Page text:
Occurrence and predictors of recurrence after a first episode of acute venous thromboembolism: population-based Worcester Venous Thromboembolism Study
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Venous thromboembolism (VTE) has multiple risk factors and tends to recur. Despite the benefits of anticoagulation, the prevalence of, and case-fatality rate associated with, recurrent VTE remains a concern after an acute episode; it is particularly high during the acute treatment phase. We sought to quantify the magnitude, identify predictors, and develop risk score calculator of recurrence within 3 years after first-time VTE. This was a population-based surveillance study among residents of central Massachusetts (MA), USA, diagnosed with an acute first-time pulmonary embolism and/or lower-extremity deep vein thrombosis from 1999 to 2009 in hospital and ambulatory settings in all 12 central MA hospitals. Medical records were reviewed and validated. The 2989 study patients were followed for 5836 person-years [mean follow-up 23.4 (median 30) months]. Mean age was 64.3 years, 44 % were men, and 94 % were white. The cumulative incidence rate of recurrent VTE within 3 years after an index VTE was 15 % overall, and 25, 13, and 13 % among patients with active cancer, provoked, or unprovoked VTE, respectively. Multivariable regression indicated that active cancer, varicose vein stripping, and inferior vena cava filter placement were independent predictors of recurrence during both 3-month and 3-year follow-up. A risk score calculator was developed based on the 3-month prognostic model. In conclusion, the rate of VTE recurrence over 3 years of follow-up remained high. The risk score calculator may assist clinicians at the index encounter in determining the frequency of clinical surveillance and appropriate outpatient treatment of VTE during the acute treatment phase.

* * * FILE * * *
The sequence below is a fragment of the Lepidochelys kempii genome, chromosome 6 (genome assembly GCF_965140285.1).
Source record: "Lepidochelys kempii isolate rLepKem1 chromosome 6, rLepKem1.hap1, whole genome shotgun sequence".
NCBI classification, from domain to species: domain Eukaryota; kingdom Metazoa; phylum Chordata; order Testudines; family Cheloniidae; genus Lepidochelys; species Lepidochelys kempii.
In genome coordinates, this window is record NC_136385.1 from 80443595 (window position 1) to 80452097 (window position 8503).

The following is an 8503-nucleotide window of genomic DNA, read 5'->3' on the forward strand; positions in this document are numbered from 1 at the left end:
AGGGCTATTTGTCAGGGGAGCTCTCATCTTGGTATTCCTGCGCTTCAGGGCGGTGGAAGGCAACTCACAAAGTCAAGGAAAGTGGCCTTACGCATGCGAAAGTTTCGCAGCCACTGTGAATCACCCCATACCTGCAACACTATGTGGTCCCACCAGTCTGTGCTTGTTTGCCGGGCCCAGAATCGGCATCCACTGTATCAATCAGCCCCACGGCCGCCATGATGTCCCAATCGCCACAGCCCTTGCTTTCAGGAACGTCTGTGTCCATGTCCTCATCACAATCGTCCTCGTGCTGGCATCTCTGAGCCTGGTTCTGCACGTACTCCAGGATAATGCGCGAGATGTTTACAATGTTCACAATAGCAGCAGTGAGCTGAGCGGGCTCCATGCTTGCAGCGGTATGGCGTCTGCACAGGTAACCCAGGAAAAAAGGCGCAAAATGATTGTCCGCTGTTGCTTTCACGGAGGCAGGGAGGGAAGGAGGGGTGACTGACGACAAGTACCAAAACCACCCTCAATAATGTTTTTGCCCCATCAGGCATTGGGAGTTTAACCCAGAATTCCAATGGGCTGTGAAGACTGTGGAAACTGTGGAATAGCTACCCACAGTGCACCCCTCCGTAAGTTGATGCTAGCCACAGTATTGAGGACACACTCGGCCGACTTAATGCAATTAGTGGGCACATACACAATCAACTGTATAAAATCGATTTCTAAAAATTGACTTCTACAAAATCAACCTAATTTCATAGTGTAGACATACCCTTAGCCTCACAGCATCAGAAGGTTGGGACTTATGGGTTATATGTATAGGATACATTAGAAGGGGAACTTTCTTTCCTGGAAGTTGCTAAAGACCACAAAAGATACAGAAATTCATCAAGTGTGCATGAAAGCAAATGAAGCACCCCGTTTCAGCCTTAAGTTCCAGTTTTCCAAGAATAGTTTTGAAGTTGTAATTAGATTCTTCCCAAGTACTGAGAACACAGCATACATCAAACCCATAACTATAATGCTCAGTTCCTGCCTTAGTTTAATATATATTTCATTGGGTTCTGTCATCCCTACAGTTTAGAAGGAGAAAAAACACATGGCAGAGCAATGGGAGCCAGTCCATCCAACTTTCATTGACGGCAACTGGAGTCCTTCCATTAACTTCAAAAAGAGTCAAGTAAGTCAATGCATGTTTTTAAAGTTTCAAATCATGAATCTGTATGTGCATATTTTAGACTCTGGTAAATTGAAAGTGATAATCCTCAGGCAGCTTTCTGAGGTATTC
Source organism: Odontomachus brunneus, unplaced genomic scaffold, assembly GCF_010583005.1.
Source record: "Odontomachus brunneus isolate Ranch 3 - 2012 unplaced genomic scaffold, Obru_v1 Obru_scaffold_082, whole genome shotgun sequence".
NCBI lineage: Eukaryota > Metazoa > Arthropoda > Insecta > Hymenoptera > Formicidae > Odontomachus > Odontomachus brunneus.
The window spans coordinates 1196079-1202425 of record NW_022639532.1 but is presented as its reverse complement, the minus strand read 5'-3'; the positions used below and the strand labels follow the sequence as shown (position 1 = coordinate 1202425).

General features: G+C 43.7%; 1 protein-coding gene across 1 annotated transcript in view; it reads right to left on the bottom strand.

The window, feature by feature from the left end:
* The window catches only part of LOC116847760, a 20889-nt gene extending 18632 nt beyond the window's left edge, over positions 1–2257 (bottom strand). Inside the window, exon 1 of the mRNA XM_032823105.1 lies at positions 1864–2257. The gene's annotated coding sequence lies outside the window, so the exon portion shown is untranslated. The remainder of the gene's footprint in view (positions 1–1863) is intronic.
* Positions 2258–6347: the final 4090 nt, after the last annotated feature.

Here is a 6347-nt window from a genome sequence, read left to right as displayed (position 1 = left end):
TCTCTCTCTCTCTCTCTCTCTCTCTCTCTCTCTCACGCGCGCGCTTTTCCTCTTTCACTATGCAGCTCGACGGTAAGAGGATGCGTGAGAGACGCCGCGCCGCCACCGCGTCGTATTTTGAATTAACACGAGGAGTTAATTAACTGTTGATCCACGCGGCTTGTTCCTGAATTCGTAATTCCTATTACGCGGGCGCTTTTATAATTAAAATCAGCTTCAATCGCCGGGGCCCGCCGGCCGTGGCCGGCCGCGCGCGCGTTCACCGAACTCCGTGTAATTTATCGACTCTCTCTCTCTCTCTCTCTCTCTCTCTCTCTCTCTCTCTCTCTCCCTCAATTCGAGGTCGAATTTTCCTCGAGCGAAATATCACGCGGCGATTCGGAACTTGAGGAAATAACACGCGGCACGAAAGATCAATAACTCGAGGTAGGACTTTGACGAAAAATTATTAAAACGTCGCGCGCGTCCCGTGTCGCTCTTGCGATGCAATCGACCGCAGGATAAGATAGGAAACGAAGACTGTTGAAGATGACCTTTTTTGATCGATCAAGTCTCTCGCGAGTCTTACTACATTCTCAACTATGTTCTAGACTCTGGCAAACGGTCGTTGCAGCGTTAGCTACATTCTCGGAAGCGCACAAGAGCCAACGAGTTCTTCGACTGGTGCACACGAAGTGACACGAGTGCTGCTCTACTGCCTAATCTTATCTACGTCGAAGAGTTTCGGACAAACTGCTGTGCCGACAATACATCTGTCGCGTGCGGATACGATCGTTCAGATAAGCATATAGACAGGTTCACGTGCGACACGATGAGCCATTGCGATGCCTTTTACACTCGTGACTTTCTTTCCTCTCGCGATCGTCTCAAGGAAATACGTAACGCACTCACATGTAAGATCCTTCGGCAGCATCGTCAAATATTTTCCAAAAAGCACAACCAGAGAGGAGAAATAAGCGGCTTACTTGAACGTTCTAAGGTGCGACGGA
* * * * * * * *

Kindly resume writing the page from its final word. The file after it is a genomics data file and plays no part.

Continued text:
KeywordsVenous thrombosis Pulmonary embolism Recurrence Predictors Risk assessment Epidemiology
National Heart, Lung, and Blood Institute (R01-HL70283), and National Institute of Aging (R01AG031083).
Gordon FitzGerald, PhD (Center for Outcomes Research), Arlene Ash, PhD, Catarina Kiefe, MD, PhD, David Hoaglin, PhD, and Allison Rosen, MD, ScD (Department of Quantitative Health Sciences) and Joel Gore, MD (Department of Medicine) at UMass Medical School for helpful comments. Editorial support for the final version of the manuscript was provided by Sophie Rushton-Smith, PhD (Center for Outcomes Research, University of Massachusetts Medical School, Worcester, MA, USA).
Compliance with ethical standards
Conflict of interest
Professor Anderson received research grants from Sanofi and The Medicines Company; he has served as a consultant to GlaxoSmithKline and Takeda Oncology on the design of outcomes studies. Dr. Cohen reports grants and personal fees from Bayer, Boehringer-Ingelheim, BMS, Daiichi, GSK, Johnson and Johnson, Pfizer, Portola, Sanofi and XO1, outside the submitted work. All other authors declare that they have no conflict of interest.
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